We closed out the 2006 “trueup” billing period with a disappointing $94.48 charge, after the ~$65 rebate for “distribution” fees we already paid. So our total out-of-pocket for the year’s electricity was about $160.
Our production was down this year, most likely due to shading; we generated only 3440 kWh in 2006, as compared to 3898 kWh in 2005 — a 12% drop. The graph of our monthly power generation makes this clear. We’ll be trimming some trees here in the near future in hopes of regaining some of our late-afternoon sunlight.
The graph of monthly unbilled charges is interesting. As it is based on fees, it reflects both generation and consumption; an expensive month could be due to low generation or to high usage, or a combination. We started 2006 well, beating our 2005 rates, but for the middle six months of the year we lost all early gains. The middle months were dismal; we didn’t build up nearly enough surplus to ride out the Fall. In fact, we didn’t come near to the zero line, much less cross it as we did in the summer of 2004 (when our final trueup bill was a mere $6.53). I’m looking forward to some additional conservation measures for 2007.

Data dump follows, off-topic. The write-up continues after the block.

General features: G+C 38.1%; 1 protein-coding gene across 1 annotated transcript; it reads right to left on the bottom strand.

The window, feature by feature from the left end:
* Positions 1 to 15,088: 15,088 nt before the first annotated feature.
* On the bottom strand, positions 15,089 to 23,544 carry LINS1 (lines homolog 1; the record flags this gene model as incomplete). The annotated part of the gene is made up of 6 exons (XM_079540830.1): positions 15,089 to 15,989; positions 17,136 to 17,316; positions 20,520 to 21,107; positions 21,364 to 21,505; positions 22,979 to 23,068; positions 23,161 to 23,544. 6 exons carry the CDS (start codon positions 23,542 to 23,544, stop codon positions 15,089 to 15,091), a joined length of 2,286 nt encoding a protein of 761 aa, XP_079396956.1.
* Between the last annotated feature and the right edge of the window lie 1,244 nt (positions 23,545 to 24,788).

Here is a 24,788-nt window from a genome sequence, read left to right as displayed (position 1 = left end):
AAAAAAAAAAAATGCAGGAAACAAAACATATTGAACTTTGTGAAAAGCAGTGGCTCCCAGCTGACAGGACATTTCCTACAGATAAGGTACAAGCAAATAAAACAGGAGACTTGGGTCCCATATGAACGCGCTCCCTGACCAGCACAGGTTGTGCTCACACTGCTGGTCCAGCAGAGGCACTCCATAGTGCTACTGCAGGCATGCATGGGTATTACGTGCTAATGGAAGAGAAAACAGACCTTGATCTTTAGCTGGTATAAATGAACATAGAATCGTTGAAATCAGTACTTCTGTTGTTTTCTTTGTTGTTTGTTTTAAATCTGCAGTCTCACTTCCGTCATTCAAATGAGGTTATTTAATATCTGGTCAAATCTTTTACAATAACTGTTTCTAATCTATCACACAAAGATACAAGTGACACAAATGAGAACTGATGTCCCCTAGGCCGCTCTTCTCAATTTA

To put this in perspective, I’m quibbling about numbers in a way that masks the awesomeness of photovoltaic power generation. The critical takeaway is that we produced 50%* of our own electricity this year, and prevented 4544 lbs of carbon dioxide from being blown into the atmosphere on our behalf**. I feel good about that. Even better, we produced 100% of our peak-period electricity, plus 544 kWh surplus, which creates disproportionate benefits to the stability of the grid and to atmospheric effects of fossil-fuel power generation.
*The TOU meter-reading data on the trueup bill shows we burned 3413 kWh, but I believe that is the total after deducting the 3440 kWh we produced, as the meter runs backwards when the sun shines.
** “The output rate for CO2 from natural gas-fired plants in 1999 was 1.321 pounds CO2 per kilowatthour.” 3440 kWh * 1.321 = 4544 lbs.